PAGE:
This may seem to be an odd post, but I find that at times we all tend to get rather pessimistic about the future (with the exception of the current happening in Southern Kurdistan), and in a little way, this sort of shows that all hope is not lost.

Tuesday, December 20, 2005 

The Importance of Voice

I have been relatively blessed in being born in America, I have grown up in a world where I can state my own opinion without fear of reprisal...in fact, until I left the country and saw how others lived, I didn't even know that others could be persecuted for their thoughts and beliefs.

I now know better.

In my dealings with the issue of Kurdistan and the Kurdish blogger friends that I have been so fortuate to make, I have realized the extreme importance of the individual voice and ensuring that voice is protected.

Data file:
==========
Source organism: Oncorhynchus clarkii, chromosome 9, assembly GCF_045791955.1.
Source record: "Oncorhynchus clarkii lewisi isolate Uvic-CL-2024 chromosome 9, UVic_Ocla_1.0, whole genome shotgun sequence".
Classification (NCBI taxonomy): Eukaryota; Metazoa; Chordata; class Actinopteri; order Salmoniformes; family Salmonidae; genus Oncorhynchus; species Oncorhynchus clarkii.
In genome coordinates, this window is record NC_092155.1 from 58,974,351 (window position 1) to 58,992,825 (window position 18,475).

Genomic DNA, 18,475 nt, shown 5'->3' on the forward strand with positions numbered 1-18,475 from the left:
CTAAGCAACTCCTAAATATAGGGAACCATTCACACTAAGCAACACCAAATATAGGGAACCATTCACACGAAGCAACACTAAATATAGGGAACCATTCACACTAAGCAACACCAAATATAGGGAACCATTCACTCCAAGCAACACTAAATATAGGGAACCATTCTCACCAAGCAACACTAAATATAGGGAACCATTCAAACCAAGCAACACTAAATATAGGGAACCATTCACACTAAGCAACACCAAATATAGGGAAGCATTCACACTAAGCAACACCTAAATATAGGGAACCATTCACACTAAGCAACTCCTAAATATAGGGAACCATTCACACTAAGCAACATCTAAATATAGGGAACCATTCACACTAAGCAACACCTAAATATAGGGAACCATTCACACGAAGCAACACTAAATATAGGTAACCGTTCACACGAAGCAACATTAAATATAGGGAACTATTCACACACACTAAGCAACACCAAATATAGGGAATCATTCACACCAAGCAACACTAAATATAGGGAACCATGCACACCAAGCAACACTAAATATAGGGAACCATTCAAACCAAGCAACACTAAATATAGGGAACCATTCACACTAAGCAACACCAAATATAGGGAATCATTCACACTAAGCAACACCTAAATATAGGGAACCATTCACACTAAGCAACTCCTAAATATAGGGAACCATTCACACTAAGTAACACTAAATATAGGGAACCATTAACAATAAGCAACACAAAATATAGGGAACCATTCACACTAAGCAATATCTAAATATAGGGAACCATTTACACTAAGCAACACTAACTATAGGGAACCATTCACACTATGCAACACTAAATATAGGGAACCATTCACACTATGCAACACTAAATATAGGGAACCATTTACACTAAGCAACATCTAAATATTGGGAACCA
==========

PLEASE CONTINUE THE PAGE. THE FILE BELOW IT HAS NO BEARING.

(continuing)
I believe that there are many many other Kurdish voices just waiting to break out and say what they have been so desperately wanting to say to the world. I also believe that many of those voices remain silent because they are afraid that they will not be protected if they speak out. Rest assured, you are part of a larger community, a larger family, who wants to ensure your welfare. There are many guides out there that can help you learn how to blog anonymously and safely. The best guide out there by far is the Handbook for Bloggers and Cyber-Dissidents from Reporters without Borders. There are many Anonymous Blogging Guide sites out there to use as a resourse, as well as the Committee to Protect Bloggers. These guides are also translated into multiple languages to aid you as well.

So remember my friends, you have a family here just waiting to take you into our arms. Let yourself be heard.

Sunday, December 18, 2005 

Kurdish Bloggers in the News

Charles Chapman of the Is-Ought Problem, recently had an article of his published on KurdishMedia, Will Iraqi Kurdistan teach Turkey about Freedom of Speech?